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The home network, rewired

By Dan O'Shea
Aug 14, 2006 12:00 AM

Futuristic visions of the fully networked home have long enthralled the telecom industry and consumers, and until fairly recently, the home network was thought to be a solar system whose sun was the personal computer. However, that PC-centric view is giving way, courtesy of IPTV, to a more TV-centric view of the home network — or at least a view in which IP-infused TVs and other devices play just as significant a role as the home PC.

“The home network has sometimes been defined as being more about the computer, but among telcos, that thinking has begun to change,” said Lesley Kirchman, director of partner marketing at Actiontec, a maker of residential broadband gateways that has worked with Verizon Communications for some of its FiOS rollouts. “They've seen the overall convergence of the market taking place. It's not all about the device, but who owns the customer.”

To own that customer, telecom service providers can't simply focus on delivering reliable communications services, and even evolving to deliver convergent communications services won't be enough. The convergence they need to address involves the entertainment content coming over the IPTV connections, and to adequately address it, they need to take their provisioning and managing skills further into consumer homes than they traditionally have.

The challenge isn't a matter of determining the best last-mile solution. Service providers already have made those decisions, and the fiber-based solutions they have chosen will bring all the bandwidth needed to fulfill a variety of home-networking applications. The challenge now is not in the last mile, but in the last 100 feet — how to overcome old home wiring and construction that wasn't necessarily planned with the concept of an entertainment-rich home network in mind. Older homes in particular may have some faulty wiring, or just not enough non-copper wiring to extend broadband connectivity to multiple rooms and devices within a home.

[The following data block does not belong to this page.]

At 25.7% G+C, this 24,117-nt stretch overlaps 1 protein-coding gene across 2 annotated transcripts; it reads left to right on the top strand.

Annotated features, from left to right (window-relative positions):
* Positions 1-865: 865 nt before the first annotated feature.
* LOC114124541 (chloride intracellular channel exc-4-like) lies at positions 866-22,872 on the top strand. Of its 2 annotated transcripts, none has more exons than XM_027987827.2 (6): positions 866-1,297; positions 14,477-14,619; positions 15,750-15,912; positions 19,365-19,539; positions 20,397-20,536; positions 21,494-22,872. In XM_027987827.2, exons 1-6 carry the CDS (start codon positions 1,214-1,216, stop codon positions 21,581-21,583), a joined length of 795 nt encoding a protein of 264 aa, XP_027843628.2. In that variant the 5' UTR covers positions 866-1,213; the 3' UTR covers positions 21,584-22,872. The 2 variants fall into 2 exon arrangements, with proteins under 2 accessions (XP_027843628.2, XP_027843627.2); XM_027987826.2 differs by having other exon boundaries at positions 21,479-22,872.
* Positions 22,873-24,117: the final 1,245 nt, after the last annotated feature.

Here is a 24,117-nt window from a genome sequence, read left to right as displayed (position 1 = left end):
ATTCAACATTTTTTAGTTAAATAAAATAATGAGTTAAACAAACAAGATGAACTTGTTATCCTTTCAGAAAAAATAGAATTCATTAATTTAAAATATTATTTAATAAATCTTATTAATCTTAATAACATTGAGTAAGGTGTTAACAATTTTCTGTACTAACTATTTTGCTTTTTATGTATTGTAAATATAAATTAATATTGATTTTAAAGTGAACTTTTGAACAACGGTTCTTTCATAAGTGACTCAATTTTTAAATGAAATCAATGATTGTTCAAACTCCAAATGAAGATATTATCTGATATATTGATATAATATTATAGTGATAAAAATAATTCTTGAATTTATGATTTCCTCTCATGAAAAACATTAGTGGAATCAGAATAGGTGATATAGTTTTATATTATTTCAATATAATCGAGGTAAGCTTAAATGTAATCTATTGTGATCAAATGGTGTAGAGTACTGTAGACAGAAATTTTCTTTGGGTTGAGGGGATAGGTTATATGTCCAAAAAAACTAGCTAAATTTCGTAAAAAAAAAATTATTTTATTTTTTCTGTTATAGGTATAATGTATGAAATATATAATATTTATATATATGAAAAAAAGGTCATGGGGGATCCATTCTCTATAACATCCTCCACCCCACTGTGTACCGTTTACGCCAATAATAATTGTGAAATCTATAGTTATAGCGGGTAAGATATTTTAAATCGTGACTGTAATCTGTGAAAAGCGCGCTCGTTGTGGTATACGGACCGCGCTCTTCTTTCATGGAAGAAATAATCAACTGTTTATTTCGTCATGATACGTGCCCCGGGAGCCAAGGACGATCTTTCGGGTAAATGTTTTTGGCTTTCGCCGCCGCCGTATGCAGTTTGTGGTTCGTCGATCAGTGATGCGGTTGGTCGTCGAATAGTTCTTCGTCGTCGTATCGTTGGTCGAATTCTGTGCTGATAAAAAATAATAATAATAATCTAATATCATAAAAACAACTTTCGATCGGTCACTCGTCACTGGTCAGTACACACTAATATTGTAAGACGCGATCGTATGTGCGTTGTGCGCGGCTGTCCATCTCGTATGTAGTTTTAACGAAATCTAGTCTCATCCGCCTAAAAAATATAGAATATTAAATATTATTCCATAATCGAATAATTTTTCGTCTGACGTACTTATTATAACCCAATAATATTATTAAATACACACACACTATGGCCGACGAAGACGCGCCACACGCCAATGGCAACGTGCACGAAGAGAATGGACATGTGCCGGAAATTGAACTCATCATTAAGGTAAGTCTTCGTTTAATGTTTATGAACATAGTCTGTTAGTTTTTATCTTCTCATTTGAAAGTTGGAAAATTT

“You want to reach as many homes as possible as quickly as possible, and cable, power and phone are the three things that are wired into every home,” Kirchman said.

Potential in-home wiring solutions based on these three technologies have been proposed, and after years of debate and at least a few months of initial deployment, the technology battle for the last 100 feet is no closer to having a single, clear winner than it ever has been. The contenders include the Home Phoneline Networking Alliance (HPNA) specification, currently available in its 3.0 iteration, applied over twisted-pair copper; Multimedia Over Coax (MoCA), which runs over the coaxial cable feeds already wired into many homes for cable TV service; HomePlug, which uses power outlets to create home networks and wireless technology, such as 802.11n Wi-Fi and related solutions. All of these solutions are capable of more than 100 Mb/s usable bandwidth, the rate threshold for new home networking applications.

Among those solutions, HPNA and MoCA have gotten the most attention in the U.S. market. AT&T so far has used HPNA in its IPTV roll-outs. “AT&T liked HPNA because it wanted something that would immediately work over two sets of wires,” said Jamie Fink, director of product marketing at 2Wire, the broadband gateway supplier that AT&T is using in some deployments, and in which the carrier invested earlier this summer.

Meanwhile, Verizon has used MoCA because it took the position that it didn't care what kind of wiring was involved once its broadband service entered the home, according to Fink. HomePlug has seen more fervent support in other markets around the world than in the U.S. Meanwhile, wireless technology may be the under-sung solution of the four. Initially, wireless was posed as a home networking solution because of its obvious advantage over wireline solutions — homes wouldn't require rewiring, and new devices could be easily connected and configured without consideration for how to hide an increasing amount of wiring.